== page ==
Wednesday, December 7, 2011


Picture taken from, courtesy of The Internet. Image is of the Capitol from the trailer of the upcoming The Hunger Games movie.
November is National Novel-Writing Month, in which writers from all walks of life and from all around the globe take on the self-imposed challenge of writing 50,000 words in 30 days. This year was my first year participating (along with the rest of my Creative Writing class), and I am pleased to report that I succeeded! It was an incredible adventure, and even though the book has not been polished yet, I feel like sharing an excerpt with you all.

The Machine known as the Omniscience, or the Omni for short, was created to calculate a person's every need and choose a path for his or her life that not only ensures maximum happiness for the individual, but for society as well. At the age of eighteen, every citizen is obligated to be tested and analyzed by the Machine for a week. The Omni determines one's occupation, social class, probable income, and even location, and is an essential ingredient for a functioning society. But over the last two years, something has been going wrong with the Machine. Matches have been made that are so far off the mark as to seem ridiculous. Teenagers have disappeared--or worse, been found dead--inside. Others have been psychologically scarred beyond repair, so severely that they can't even function.
It's Lilah Ellerby's eighteenth birthday.
The city of Edgerton was the mechanical capital of the world, and this fact was quite obvious to everyone who saw it. Large computers the size of office buildings dominated the skyline, and even the normal buildings shone with a copper color that made them look like machines. Smokestacks—utterly anachronistic, as steam and smoke hadn't been used for centuries—proudly stood on the tops of buildings. Patterns of gears interlaced with ornately-styled ones and zeroes embossed the stair rails.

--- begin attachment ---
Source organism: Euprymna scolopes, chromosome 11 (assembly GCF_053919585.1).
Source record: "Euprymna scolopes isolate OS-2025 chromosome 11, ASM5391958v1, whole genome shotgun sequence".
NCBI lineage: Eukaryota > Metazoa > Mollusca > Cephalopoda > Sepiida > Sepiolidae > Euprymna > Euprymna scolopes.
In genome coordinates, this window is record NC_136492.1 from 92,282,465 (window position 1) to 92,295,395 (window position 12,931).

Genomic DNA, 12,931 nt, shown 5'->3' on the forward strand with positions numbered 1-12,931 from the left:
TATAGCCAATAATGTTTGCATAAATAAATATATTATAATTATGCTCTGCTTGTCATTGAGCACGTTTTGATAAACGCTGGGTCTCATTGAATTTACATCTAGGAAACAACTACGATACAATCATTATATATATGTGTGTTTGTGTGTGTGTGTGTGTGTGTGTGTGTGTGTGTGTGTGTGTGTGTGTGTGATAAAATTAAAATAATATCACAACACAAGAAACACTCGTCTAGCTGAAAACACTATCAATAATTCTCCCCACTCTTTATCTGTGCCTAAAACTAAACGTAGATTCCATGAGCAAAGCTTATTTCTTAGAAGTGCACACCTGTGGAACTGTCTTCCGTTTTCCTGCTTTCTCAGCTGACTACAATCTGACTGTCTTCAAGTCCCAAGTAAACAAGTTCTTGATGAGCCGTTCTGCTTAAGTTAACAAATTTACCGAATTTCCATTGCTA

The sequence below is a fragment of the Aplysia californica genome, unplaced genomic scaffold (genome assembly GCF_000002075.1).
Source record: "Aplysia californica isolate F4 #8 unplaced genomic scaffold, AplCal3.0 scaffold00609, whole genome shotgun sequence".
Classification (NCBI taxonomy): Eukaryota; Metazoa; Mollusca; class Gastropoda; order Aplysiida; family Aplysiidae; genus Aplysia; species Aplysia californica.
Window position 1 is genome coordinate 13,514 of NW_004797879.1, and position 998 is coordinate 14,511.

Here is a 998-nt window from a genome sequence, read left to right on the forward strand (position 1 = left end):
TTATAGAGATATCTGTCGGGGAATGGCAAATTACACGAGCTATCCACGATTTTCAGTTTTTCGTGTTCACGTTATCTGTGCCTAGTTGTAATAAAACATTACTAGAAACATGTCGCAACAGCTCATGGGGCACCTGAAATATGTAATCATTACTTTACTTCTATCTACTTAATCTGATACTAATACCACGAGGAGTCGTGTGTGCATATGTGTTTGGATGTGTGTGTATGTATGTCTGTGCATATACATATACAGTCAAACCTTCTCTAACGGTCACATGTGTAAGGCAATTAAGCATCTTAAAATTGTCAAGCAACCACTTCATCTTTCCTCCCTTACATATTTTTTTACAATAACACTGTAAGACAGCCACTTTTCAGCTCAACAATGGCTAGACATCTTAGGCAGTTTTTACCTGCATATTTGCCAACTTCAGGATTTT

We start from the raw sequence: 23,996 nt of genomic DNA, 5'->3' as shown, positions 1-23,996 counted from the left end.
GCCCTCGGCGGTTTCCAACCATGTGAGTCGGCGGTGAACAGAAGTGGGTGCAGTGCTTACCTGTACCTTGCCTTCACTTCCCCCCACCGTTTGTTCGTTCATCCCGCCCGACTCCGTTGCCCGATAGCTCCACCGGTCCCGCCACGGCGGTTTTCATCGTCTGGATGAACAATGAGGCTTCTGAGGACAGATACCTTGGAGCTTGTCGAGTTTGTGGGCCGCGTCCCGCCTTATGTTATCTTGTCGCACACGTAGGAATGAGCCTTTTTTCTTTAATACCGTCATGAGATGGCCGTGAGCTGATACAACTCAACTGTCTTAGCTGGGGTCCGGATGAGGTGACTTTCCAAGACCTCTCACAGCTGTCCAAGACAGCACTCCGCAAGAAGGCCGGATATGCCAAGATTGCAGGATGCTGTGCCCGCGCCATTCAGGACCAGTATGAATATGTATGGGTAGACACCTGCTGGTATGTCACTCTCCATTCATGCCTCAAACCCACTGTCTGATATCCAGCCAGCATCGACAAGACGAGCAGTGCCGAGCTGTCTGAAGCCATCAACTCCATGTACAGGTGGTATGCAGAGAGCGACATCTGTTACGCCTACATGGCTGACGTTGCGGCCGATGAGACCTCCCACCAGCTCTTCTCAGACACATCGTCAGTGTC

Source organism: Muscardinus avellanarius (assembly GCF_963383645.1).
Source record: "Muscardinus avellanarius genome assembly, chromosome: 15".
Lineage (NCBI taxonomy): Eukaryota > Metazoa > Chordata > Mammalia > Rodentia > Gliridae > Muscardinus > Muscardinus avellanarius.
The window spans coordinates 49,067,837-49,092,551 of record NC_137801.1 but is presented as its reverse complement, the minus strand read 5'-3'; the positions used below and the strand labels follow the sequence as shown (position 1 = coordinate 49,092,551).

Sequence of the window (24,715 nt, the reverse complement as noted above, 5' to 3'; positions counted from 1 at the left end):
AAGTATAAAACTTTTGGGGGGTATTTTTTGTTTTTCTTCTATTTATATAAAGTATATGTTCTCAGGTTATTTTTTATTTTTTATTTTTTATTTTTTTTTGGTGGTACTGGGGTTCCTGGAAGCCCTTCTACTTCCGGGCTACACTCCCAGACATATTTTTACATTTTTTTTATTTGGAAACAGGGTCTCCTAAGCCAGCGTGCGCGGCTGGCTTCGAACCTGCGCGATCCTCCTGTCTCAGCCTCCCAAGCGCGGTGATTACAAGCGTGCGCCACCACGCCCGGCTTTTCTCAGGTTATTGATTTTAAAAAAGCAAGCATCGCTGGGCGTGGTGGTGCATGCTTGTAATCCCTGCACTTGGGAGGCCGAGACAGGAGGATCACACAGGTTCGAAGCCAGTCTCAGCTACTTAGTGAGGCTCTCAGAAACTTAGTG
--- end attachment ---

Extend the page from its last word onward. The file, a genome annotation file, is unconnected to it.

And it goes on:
Lilah hated it. It wasn't that she wasn't used to machines—in fact, practically her entire upbringing had been centered around them. They were a staple of society. Without them, everything would grind to a halt. It wasn't even the concept of machines dominating her life. It was just that one had struck a blow to her family that could never be recovered from. That wasn't something Lilah was going to forgive easily.
After a few minutes, the car stopped and the eighteen-year-olds inside got their first look at the Omniscience up close. It was the same golden hue as the rest of the Machines, though that was mostly for show. The metal was smooth and undented—the city must have a round-the-clock cleaning crew to keep it this pristine, Lilah thought with a slight bitterness. The entire Machine took up roughly the size of two city blocks.
“The whirring sounds are much louder up close,” she commented.
“Oh, don't worry,” said the attendant. “Once you get in, you won't be able to hear a thing. The Omni likes it quiet so that your brain waves won't be disturbed. Unless, of course, it is that you like the noise. If so, the Omni will take that into consideration.” Her tone resembled that of a tour guide's. “It's a very intelligent Machine, you know. Learns faster than any human possibly could.”
“Of course.” Lilah had heard that particular piece of information more than enough times.